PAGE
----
May 21, 2005

11 Ounce Buffalo X-treemie 'Doing Fine'

Smaller than the glass of Diet Coke I just pounded, 11-oz. Dakota Juanita Guido is believed to be the second-smallest baby born...in the US? in captivity? I don't quite know what the hook is here.

She was delivered 14 weeks early by Caesarean because of her mother Sahara's diabetes/high blood pressure complications. 14 weeks is within the growing window of viability, and according to the chirpy local Tv newscast-level of detail in the AP story, she's just fine.

Good luck to the Guidos (accent on the second syllable, please, it flows better), cuz it's a long road out of that NICU.

11 - Ounce Baby Improving at N.Y. Hospital [ap, via nyt]

4 Comments

gently ignoring difference between survival and quality of life, it never ceases to amaze me that the chance of survival goes from 50-60% at 24 weeks to 95% at 26 weeks. that's a lot of important stuff happening in a very short time!

Good luck to the Guidos (accent on the second syllable, please, it flows better), cuz it's a long road out of that NICU.

i'll second that. these sort of stories also inevitably rankle some nicu veterans ( not me, of course :-) ), as their often breathless tone of survival rates and the wonders of technology often simplifies ( probably necessarily ) the reality that the parents will be dealing with the after effects for long, long, long, long after the ap human interest story hits the wires; there's a good reason why there are support resources available for parents of preemie/x-treemie kids who are well into their school years.

Thanks for chiming in, Eric. I was hoping you would put this into a more accurate perspective.

The "how 'bout that, the size of a beanie baby" tone of the story, with no hint at all of any of the challenges ahead, really kind of bugged me, but I worried about coming across like nothing but a critic.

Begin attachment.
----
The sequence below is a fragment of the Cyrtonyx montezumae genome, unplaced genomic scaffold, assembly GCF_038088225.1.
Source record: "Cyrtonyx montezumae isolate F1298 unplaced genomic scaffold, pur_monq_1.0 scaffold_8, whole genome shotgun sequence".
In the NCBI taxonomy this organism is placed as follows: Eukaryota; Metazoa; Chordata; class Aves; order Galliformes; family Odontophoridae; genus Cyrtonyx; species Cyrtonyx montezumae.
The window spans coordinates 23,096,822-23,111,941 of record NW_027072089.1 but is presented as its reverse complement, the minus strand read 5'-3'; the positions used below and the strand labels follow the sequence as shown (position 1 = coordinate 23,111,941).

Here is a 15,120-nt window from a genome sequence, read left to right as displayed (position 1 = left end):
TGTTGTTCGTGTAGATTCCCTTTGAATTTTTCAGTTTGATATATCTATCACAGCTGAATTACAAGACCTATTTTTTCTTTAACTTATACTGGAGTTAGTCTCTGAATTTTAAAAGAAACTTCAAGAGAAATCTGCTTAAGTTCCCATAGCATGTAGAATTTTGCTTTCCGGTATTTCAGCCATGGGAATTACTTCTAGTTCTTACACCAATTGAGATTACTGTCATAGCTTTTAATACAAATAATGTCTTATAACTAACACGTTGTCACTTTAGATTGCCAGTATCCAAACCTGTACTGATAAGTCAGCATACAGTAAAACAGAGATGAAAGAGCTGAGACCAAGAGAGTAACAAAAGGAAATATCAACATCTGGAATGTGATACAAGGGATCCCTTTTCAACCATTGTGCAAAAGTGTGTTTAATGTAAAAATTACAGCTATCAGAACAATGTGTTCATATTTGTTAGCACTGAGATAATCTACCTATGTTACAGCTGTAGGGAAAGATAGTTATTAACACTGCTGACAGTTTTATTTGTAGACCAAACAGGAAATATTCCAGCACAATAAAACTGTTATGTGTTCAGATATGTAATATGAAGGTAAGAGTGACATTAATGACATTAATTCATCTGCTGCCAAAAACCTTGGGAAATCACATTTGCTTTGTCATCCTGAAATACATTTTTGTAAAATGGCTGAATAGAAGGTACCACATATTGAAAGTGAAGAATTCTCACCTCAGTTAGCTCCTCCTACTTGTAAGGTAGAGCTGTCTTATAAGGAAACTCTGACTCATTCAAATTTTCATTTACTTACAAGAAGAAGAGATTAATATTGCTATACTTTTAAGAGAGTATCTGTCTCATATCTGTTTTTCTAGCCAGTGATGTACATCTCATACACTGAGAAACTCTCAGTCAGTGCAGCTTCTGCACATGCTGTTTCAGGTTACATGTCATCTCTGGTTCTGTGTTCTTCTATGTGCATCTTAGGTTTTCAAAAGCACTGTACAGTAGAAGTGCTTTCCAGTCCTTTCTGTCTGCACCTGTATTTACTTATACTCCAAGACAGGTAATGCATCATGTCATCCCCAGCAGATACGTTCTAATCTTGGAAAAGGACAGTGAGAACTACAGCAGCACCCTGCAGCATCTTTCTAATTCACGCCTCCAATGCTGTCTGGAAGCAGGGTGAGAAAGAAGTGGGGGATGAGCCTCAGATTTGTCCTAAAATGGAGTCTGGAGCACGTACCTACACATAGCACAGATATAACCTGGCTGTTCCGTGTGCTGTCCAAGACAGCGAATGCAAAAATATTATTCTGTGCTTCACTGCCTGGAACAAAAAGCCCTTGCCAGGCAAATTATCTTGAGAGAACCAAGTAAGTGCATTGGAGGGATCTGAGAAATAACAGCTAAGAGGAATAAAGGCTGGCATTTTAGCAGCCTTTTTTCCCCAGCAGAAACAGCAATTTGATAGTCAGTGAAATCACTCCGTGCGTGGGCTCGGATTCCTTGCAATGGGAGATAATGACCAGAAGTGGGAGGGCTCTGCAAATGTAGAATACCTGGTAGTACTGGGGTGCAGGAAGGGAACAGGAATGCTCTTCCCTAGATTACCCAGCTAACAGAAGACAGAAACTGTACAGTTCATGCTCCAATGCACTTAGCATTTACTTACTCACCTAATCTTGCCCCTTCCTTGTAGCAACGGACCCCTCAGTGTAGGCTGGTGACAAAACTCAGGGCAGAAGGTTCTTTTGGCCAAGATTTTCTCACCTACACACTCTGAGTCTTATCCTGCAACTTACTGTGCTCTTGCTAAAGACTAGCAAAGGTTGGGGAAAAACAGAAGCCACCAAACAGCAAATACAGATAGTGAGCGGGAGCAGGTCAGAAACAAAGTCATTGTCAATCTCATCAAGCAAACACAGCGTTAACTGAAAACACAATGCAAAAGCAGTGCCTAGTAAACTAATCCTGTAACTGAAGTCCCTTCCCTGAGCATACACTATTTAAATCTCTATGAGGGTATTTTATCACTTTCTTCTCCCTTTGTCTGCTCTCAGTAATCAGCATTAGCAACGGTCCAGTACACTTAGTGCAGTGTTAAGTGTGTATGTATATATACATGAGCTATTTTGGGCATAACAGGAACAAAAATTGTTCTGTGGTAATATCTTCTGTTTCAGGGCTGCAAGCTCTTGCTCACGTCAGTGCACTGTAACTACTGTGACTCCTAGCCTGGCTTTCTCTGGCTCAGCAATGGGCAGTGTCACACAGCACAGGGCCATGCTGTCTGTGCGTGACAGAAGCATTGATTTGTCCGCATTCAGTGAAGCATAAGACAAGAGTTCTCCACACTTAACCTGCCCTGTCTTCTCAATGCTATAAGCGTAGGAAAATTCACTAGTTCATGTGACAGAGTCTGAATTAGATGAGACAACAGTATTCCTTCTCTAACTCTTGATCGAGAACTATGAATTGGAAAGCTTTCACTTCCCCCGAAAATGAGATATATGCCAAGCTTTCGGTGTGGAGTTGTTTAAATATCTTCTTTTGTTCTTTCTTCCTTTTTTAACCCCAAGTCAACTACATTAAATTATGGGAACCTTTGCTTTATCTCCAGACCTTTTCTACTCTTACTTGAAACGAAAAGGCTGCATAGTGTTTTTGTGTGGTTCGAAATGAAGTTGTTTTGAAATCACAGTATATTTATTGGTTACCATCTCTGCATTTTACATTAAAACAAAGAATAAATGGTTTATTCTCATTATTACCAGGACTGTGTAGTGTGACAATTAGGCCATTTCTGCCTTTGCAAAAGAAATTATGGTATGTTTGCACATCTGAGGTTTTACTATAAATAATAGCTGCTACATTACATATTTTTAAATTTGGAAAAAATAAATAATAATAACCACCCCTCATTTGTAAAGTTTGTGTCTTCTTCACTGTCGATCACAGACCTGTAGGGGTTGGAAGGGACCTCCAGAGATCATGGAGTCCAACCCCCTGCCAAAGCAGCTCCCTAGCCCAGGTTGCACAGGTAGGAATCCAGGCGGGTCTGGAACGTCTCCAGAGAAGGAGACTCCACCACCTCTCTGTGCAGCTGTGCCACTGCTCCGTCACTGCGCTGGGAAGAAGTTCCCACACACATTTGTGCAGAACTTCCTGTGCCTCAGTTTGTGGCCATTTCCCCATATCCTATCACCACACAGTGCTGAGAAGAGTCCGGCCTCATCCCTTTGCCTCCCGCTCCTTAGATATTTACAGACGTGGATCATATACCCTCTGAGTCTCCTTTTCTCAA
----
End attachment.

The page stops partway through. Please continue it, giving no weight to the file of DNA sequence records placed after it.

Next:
the justaposition of the "chirpy local Tv newscast-level of detail" comment along with the perceptive observation that it was going to be a long road was hard to miss :-)

i can certainly understand the "gee whiz" fascination with kids that are born so early and so small and it's irrational to think a 200 word AP story is going to delve into the the complications of having such a wee one; but i thought it might be of interest to "civilians" that this story won't get distributed in any of the preemie discussion lists that i'm part of ( at least the moderated ones ) because it's such a sensitive issue ( obviously i don't mean that as a veiled criticism of daddy types, since this most excellent of sites is not exactly a specialized resource for prematurity info ).

it's instructive i suppose to note that almost nobody knows ( because it wasn't widely reported ) that the previous 11 ounce wonder died only a few weeks after making the AP round. and if they don't die or suffer debilitating complications, their parents - with their newly acquired post traumatic stress disorder - will do their best to not be overly protective worry warts ( i'm talking about people i know - not me, of course. iiiiiiiii'mmmmmmmm totally normal. ).

There's more (including pictures) on the Buffalo News site. Still nothing mentioned about the baby's later months/years, but still a little more interesting than the AP story.

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